The above chart shows that money supply as measured by M3 is soaring. I suppose one could nitpick about the latest drop from +12% annual rate of growth to +10% annual rate of growth but seriously that would be just nitpicking.
So money supply is soaring ... Right? Not so fast. Let's take a look at M Prime. I first talked about M Prime in Money Supply and Recessions. M Prime is based on Austrian economic theory that distinguishes money from credit. Those interested in the details can click on the previous link, but essentially M Prime approximates M1 with sweeps added back in.
Sweeps are automated processes whereby banks clear (sweep) excess funds from checking account nightly into other accounts so that it can be lent out. Sweeps originated in 1994 and with sweeps the last semblance of any sort of reserves went right out the window.
With the minor exception of things like travelers checks accounting, M Prime is pretty much a reconstitution of what M1 looked like prior to 1994. Here are a few charts.
Long Term M Prime
Real (CPI Adjusted) M Prime
Note: The latest sweeps data we have is from March. That data was extrapolated forward through the first week in May. A quick look at the above charts will show this is likely to be a minor consequence. Thanks to economist Frank Shostak for the idea behind M Prime. Thanks to Bart at NowAndFutures for reconstructing M3 and for the charts in this post.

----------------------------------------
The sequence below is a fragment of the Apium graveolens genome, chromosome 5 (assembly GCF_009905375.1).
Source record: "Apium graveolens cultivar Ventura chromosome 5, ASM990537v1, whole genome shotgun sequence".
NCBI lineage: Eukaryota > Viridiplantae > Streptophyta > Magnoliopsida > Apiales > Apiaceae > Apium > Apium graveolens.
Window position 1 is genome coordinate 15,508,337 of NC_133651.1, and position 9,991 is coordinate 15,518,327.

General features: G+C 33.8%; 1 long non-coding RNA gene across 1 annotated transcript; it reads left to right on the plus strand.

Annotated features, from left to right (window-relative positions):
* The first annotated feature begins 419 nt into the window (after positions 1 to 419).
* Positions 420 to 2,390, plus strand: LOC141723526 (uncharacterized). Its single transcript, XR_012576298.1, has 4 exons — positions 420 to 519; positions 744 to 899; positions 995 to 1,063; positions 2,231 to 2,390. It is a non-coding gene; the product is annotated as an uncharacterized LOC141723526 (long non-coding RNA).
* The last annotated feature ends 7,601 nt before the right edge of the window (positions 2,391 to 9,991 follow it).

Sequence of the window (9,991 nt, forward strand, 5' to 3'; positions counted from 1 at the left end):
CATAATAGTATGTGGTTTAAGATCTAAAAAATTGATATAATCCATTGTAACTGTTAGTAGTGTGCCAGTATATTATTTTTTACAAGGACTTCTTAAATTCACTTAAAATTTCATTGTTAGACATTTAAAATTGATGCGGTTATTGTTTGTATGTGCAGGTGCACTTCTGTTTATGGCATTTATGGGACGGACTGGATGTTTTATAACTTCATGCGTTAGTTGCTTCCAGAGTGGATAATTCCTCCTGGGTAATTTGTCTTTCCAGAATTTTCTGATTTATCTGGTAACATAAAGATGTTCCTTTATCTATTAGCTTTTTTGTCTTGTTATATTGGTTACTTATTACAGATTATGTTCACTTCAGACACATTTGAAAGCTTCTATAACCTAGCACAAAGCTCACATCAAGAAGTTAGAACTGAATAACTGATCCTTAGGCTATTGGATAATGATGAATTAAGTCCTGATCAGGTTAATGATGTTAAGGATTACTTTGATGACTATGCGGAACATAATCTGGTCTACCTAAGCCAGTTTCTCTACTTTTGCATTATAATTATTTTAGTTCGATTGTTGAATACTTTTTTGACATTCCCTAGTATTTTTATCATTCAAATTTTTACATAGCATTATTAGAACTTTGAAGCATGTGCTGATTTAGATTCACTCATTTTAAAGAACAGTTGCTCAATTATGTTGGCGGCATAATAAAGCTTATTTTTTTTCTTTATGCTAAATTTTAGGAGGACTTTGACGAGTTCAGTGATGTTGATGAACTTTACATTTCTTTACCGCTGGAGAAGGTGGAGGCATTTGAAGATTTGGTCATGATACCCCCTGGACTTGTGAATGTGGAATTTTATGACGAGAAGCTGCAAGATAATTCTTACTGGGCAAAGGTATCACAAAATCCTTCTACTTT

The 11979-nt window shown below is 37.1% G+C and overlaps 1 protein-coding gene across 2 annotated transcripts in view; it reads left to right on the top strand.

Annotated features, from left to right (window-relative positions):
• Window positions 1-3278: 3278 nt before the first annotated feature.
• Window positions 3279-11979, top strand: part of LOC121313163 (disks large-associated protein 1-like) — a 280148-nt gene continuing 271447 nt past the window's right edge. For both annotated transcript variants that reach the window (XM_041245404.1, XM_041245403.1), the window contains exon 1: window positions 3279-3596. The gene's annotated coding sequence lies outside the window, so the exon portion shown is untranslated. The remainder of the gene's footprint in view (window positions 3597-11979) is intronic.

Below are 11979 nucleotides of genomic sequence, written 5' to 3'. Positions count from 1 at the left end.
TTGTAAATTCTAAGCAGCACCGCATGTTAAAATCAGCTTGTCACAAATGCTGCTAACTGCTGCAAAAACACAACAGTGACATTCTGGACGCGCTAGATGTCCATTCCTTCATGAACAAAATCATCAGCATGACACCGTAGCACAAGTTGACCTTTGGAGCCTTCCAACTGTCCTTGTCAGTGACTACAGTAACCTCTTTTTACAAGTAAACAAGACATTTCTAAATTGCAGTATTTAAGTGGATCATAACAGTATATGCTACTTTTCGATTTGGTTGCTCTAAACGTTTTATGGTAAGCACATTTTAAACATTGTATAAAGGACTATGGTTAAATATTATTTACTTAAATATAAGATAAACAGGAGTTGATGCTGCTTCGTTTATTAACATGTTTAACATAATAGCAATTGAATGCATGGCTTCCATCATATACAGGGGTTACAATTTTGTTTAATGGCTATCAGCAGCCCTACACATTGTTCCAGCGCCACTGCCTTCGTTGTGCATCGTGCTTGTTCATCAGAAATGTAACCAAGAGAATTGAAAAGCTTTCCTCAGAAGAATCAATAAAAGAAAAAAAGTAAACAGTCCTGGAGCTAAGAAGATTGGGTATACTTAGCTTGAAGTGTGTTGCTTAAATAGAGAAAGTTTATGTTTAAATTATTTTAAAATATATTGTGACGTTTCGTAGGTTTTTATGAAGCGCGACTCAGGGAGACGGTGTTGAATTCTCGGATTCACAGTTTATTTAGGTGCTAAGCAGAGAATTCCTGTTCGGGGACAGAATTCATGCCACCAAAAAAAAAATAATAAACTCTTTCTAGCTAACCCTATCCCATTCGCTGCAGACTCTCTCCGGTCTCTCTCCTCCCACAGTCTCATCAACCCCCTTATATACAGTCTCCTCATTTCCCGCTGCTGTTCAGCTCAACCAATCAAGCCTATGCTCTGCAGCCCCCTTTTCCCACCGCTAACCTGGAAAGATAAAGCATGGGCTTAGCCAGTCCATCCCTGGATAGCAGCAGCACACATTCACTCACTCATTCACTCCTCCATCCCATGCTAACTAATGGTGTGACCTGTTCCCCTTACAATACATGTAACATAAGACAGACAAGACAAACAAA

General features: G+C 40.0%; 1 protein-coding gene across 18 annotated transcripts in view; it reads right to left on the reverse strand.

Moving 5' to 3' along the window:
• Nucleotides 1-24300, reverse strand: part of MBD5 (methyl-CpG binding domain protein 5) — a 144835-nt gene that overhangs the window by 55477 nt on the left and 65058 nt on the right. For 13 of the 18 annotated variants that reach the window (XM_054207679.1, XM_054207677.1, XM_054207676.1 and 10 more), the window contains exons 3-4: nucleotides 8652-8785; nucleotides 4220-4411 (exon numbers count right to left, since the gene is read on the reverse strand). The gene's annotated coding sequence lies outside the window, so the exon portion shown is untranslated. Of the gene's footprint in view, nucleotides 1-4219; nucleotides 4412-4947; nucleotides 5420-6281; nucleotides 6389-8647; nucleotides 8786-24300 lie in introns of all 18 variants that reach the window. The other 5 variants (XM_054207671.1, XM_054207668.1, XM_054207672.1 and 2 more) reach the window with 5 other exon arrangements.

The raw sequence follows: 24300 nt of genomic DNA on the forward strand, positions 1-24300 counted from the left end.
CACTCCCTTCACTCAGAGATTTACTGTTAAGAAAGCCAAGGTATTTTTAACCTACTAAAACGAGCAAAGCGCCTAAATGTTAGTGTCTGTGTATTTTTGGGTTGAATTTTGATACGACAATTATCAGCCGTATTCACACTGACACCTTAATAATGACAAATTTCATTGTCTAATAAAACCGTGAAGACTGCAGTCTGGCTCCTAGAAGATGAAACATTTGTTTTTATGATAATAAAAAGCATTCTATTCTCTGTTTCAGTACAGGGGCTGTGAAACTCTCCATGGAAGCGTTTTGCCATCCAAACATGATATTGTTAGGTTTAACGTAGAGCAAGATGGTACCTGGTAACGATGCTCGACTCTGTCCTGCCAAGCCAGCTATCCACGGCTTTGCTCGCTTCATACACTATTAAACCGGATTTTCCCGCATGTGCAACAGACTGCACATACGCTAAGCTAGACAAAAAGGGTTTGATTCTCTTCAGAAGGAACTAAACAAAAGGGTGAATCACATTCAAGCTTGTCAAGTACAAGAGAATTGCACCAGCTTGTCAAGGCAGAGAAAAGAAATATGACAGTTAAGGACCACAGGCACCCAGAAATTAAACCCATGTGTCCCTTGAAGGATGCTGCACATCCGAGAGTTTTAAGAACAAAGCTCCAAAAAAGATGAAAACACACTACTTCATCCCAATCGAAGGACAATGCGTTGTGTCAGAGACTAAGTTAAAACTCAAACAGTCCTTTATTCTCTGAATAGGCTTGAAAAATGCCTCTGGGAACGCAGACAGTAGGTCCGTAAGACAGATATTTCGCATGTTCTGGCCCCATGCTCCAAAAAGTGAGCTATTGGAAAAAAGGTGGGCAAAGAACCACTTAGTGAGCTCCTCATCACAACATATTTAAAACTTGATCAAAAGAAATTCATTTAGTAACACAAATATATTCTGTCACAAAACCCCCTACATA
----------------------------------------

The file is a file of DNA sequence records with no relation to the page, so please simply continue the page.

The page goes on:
Hmmm. M3 is soaring while M Prime is contracting... So what's it all mean?
What does it mean?
- Credit is expanding rapidly but with fractional reserve lending via sweeps and other mechanisms such as GSE debt creation and various carry trades, actual money itself is now contracting.
- This is further proof that the Fed has now totally lost control. What else can it mean when credit is soaring in the face of what otherwise appears to be rather tight monetary policy?
- The distinction between money and credit is significant. A huge expansion in money supply leads to hyperinflation like the Weimar Republic or Zimbabwe.
- A huge expansion in credit eventually leads to things like the tulip mania implosion, the railroad bust, and the great depression.
- The Fed will fight this tooth and nail but right now their hands are tied. When the Fed starts lowering rates to combat this malaise, look for gold to soar.
- Long term, there is no way out. The policies of Greenspan and Bernanke will be repudiated.
- How the Fed that has totally lost control of credit
- How much credit expansion it takes to grow jobs and the GDP at very anemic rates
This post originally appeared in Minyanville. Jeffrey Cooper on Minyanville is writing about Hoofy in La La Land. You may wish to check it out.
Mike Shedlock / Mish